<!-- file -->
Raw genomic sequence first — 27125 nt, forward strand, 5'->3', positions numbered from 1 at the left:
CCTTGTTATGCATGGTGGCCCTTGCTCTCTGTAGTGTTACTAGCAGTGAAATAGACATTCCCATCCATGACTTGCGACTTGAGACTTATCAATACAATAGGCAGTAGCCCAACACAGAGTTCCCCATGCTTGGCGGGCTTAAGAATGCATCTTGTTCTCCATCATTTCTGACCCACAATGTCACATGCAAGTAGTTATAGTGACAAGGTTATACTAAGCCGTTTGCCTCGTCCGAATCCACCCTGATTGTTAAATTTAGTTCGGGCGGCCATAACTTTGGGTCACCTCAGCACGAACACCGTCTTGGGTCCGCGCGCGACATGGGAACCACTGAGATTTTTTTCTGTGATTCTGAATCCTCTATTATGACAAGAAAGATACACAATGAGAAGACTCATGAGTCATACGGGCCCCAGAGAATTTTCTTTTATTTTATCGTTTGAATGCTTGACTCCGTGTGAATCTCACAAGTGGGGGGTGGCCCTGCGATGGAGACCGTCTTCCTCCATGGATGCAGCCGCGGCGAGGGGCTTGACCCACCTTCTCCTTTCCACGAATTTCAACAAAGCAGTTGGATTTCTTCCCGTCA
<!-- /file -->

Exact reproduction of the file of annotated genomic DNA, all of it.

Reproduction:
Raw genomic sequence first — 27125 nt, forward strand, 5'->3', positions numbered from 1 at the left:
CCTTGTTATGCATGGTGGCCCTTGCTCTCTGTAGTGTTACTAGCAGTGAAATAGACATTCCCATCCATGACTTGCGACTTGAGACTTATCAATACAATAGGCAGTAGCCCAACACAGAGTTCCCCATGCTTGGCGGGCTTAAGAATGCATCTTGTTCTCCATCATTTCTGACCCACAATGTCACATGCAAGTAGTTATAGTGACAAGGTTATACTAAGCCGTTTGCCTCGTCCGAATCCACCCTGATTGTTAAATTTAGTTCGGGCGGCCATAACTTTGGGTCACCTCAGCACGAACACCGTCTTGGGTCCGCGCGCGACATGGGAACCACTGAGATTTTTTTCTGTGATTCTGAATCCTCTATTATGACAAGAAAGATACACAATGAGAAGACTCATGAGTCATACGGGCCCCAGAGAATTTTCTTTTATTTTATCGTTTGAATGCTTGACTCCGTGTGAATCTCACAAGTGGGGGGTGGCCCTGCGATGGAGACCGTCTTCCTCCATGGATGCAGCCGCGGCGAGGGGCTTGACCCACCTTCTCCTTTCCACGAATTTCAACAAAGCAGTTGGATTTCTTCCCGTCA